Milk prices on the up but costs rising too

UK - Things are at last beginning to look a shade brighter for dairy farmers and, over the past ten days, there has been a veritable deluge of announcements from most of the major buyers indicating that they are about to pay more for milk. And not before time too.
calendar icon 9 July 2007
clock icon 2 minute read
The fact is that Scotland now has only around 1,300 dairy farmers compared to more than 3,000 two decades ago. However, those who are left have the second-highest herd average in the EU with 136 cows. Only Hungary, and that is a legacy of the former state farms, has a higher figure. Scottish dairy farmers are in the main hugely efficient; they have had to be to stay in business. But they still need a decent price for their milk to allow for profit and future investment.

Just short of 22p per litre appears to the going rate at the moment from the leading buyers, but it costs most farmers at least 18p to produce that single litre. What producers, and even thinking consumers, just cannot fathom is why there should be such a large gap between farm gate and supermarket checkout. That yawning differential is frequently around 40p per litre, and higher in some corner shops. Incidentally, the most expensive milk that I have come across recently is in the WH Smith store in Edinburgh's Waverly station where commuters in a rush are being charged 50p for half a litre. That is simply outrageous.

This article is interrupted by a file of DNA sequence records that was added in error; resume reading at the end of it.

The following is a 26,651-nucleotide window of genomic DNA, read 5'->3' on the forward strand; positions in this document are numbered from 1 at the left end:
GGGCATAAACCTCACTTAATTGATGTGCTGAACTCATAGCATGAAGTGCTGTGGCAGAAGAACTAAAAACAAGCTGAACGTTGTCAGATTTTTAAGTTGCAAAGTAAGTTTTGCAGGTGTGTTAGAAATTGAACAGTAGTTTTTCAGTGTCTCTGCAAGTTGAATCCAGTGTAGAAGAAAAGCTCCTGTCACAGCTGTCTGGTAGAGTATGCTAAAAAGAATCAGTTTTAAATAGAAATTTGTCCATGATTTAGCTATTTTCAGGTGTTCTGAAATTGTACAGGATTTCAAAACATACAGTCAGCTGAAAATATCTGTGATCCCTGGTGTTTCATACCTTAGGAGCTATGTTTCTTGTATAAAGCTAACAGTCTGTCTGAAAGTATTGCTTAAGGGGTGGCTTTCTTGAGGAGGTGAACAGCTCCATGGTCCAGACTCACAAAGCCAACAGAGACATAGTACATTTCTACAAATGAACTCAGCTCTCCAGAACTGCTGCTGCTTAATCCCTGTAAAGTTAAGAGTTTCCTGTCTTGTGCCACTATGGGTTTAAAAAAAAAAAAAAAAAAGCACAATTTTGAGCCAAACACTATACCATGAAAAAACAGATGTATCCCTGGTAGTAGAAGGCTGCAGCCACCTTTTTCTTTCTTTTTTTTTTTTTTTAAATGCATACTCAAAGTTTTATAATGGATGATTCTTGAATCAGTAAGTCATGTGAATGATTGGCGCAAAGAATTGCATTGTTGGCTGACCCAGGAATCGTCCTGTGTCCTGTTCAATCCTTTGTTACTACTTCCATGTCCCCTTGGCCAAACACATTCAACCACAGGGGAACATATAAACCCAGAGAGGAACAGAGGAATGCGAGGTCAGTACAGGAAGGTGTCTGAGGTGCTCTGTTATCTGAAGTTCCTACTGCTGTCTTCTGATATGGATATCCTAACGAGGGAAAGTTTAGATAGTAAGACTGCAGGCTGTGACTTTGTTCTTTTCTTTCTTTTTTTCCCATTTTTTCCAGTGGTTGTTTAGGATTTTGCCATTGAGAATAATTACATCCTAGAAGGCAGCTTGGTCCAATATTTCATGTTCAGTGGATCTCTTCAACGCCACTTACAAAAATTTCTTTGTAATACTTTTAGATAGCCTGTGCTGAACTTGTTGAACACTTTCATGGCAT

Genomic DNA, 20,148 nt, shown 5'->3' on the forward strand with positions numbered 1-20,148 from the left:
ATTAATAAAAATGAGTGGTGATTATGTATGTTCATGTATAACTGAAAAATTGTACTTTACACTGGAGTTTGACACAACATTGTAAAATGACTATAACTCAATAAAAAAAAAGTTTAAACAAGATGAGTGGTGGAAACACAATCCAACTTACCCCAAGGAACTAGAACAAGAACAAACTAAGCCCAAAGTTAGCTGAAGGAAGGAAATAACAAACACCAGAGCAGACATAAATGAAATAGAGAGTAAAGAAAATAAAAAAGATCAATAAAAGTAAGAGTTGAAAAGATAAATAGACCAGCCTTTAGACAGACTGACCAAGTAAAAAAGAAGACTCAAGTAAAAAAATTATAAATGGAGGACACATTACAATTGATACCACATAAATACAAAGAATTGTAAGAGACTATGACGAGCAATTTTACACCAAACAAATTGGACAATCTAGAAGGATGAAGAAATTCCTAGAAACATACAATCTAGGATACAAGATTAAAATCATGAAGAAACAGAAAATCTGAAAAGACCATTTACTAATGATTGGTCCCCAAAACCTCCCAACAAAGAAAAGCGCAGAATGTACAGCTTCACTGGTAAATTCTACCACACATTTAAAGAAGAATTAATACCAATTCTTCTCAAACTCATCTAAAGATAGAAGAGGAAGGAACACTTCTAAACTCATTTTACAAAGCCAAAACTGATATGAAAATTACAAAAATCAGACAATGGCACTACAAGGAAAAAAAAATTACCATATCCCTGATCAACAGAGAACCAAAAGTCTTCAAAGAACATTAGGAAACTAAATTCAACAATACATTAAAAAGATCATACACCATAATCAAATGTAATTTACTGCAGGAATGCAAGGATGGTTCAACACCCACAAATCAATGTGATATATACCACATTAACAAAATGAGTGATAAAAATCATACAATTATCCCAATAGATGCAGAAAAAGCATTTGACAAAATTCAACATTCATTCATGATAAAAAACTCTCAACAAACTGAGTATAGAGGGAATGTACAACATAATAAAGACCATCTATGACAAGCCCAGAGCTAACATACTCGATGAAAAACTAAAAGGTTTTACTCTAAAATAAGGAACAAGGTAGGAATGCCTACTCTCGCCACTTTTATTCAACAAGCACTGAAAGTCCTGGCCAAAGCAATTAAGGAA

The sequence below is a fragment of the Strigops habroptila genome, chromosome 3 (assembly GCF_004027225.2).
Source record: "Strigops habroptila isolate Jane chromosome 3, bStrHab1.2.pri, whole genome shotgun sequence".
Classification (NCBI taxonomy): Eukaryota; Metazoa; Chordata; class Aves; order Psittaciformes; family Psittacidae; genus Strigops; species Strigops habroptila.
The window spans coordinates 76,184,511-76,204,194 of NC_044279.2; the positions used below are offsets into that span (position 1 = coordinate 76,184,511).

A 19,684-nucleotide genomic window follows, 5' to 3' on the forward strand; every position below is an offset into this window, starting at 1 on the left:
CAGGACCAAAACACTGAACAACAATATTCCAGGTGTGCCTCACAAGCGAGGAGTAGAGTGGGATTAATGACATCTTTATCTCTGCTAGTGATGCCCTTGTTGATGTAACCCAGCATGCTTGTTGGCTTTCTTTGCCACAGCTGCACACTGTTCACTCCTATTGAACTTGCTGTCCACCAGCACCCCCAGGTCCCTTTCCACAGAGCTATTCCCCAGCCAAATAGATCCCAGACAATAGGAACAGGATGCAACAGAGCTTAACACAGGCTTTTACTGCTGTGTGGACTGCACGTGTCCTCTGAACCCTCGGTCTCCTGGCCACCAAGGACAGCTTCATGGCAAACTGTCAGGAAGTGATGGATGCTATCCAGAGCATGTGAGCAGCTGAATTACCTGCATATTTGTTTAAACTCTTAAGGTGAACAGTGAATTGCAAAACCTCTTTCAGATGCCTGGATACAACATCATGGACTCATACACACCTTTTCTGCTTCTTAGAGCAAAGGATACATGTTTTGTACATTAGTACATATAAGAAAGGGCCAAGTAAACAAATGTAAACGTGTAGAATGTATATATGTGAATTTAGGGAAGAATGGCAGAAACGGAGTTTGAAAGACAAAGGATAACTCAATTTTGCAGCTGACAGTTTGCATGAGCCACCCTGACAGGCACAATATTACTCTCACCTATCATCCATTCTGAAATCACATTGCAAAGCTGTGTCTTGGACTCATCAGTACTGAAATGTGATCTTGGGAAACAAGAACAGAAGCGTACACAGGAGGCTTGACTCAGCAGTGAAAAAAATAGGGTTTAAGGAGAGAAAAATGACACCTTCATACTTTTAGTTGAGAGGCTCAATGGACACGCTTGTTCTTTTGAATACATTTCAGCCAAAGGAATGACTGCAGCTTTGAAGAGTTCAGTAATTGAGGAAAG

The trouble with milk is that it is a must-buy commodity and consumers just pick up containers with very few even noticing the price. Those same shoppers tend to be much more circumspect when they purchase meat, fruit and vegetables. But I think at last the message is getting through and NFU Scotland is to be congratulated for its ongoing "what's on your plate" campaign and its considerable efforts at the Royal Highland Show.

But why should the ex-farm price of milk now be moving upwards? Well, it all comes down to the basics of supply and demand; for the first time in the memory of most farmers, milk is in short supply. That is one of the reasons why the farmer-owned First Milk, which has 2,800 members in Scotland, England and Wales, is offering to pay a bonus on extra production. Milk is becoming scarce and long gone are the mountains of butter and cheese. This is not just a UK or EU phenomena, it is worldwide, with the market being driven by demand in China and the Far East.

Source: Scotsman
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